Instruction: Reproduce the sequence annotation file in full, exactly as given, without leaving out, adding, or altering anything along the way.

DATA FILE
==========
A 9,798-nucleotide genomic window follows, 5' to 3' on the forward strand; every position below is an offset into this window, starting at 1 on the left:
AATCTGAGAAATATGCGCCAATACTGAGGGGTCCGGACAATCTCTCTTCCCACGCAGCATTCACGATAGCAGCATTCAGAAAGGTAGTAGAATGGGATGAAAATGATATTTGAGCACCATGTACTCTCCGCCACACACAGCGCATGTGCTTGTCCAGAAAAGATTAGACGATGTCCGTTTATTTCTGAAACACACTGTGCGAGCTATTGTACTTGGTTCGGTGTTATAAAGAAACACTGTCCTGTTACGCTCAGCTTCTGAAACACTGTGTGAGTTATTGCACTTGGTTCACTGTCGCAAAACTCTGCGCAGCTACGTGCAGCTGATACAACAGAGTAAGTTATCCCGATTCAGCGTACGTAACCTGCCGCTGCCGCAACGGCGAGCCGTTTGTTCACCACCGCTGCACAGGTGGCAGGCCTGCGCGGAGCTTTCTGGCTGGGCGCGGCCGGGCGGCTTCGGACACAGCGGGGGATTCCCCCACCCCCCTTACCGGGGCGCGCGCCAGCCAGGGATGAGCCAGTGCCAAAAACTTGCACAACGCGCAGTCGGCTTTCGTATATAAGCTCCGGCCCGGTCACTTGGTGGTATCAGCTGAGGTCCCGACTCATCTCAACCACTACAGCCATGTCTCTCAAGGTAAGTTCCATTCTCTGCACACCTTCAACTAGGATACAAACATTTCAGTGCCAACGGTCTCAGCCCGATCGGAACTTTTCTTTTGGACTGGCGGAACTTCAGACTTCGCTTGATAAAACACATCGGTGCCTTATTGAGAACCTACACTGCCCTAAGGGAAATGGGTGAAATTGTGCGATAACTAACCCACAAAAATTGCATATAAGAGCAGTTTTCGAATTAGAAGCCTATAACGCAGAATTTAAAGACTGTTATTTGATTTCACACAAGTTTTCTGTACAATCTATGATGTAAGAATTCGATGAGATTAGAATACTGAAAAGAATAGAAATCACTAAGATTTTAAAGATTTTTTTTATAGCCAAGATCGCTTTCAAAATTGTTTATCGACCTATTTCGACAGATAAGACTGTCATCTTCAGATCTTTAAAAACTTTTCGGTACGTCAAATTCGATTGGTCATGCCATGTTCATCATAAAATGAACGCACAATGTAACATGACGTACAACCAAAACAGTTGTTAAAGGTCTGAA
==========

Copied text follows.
A 9,798-nucleotide genomic window follows, 5' to 3' on the forward strand; every position below is an offset into this window, starting at 1 on the left:
AATCTGAGAAATATGCGCCAATACTGAGGGGTCCGGACAATCTCTCTTCCCACGCAGCATTCACGATAGCAGCATTCAGAAAGGTAGTAGAATGGGATGAAAATGATATTTGAGCACCATGTACTCTCCGCCACACACAGCGCATGTGCTTGTCCAGAAAAGATTAGACGATGTCCGTTTATTTCTGAAACACACTGTGCGAGCTATTGTACTTGGTTCGGTGTTATAAAGAAACACTGTCCTGTTACGCTCAGCTTCTGAAACACTGTGTGAGTTATTGCACTTGGTTCACTGTCGCAAAACTCTGCGCAGCTACGTGCAGCTGATACAACAGAGTAAGTTATCCCGATTCAGCGTACGTAACCTGCCGCTGCCGCAACGGCGAGCCGTTTGTTCACCACCGCTGCACAGGTGGCAGGCCTGCGCGGAGCTTTCTGGCTGGGCGCGGCCGGGCGGCTTCGGACACAGCGGGGGATTCCCCCACCCCCCTTACCGGGGCGCGCGCCAGCCAGGGATGAGCCAGTGCCAAAAACTTGCACAACGCGCAGTCGGCTTTCGTATATAAGCTCCGGCCCGGTCACTTGGTGGTATCAGCTGAGGTCCCGACTCATCTCAACCACTACAGCCATGTCTCTCAAGGTAAGTTCCATTCTCTGCACACCTTCAACTAGGATACAAACATTTCAGTGCCAACGGTCTCAGCCCGATCGGAACTTTTCTTTTGGACTGGCGGAACTTCAGACTTCGCTTGATAAAACACATCGGTGCCTTATTGAGAACCTACACTGCCCTAAGGGAAATGGGTGAAATTGTGCGATAACTAACCCACAAAAATTGCATATAAGAGCAGTTTTCGAATTAGAAGCCTATAACGCAGAATTTAAAGACTGTTATTTGATTTCACACAAGTTTTCTGTACAATCTATGATGTAAGAATTCGATGAGATTAGAATACTGAAAAGAATAGAAATCACTAAGATTTTAAAGATTTTTTTTATAGCCAAGATCGCTTTCAAAATTGTTTATCGACCTATTTCGACAGATAAGACTGTCATCTTCAGATCTTTAAAAACTTTTCGGTACGTCAAATTCGATTGGTCATGCCATGTTCATCATAAAATGAACGCACAATGTAACATGACGTACAACCAAAACAGTTGTTAAAGGTCTGAA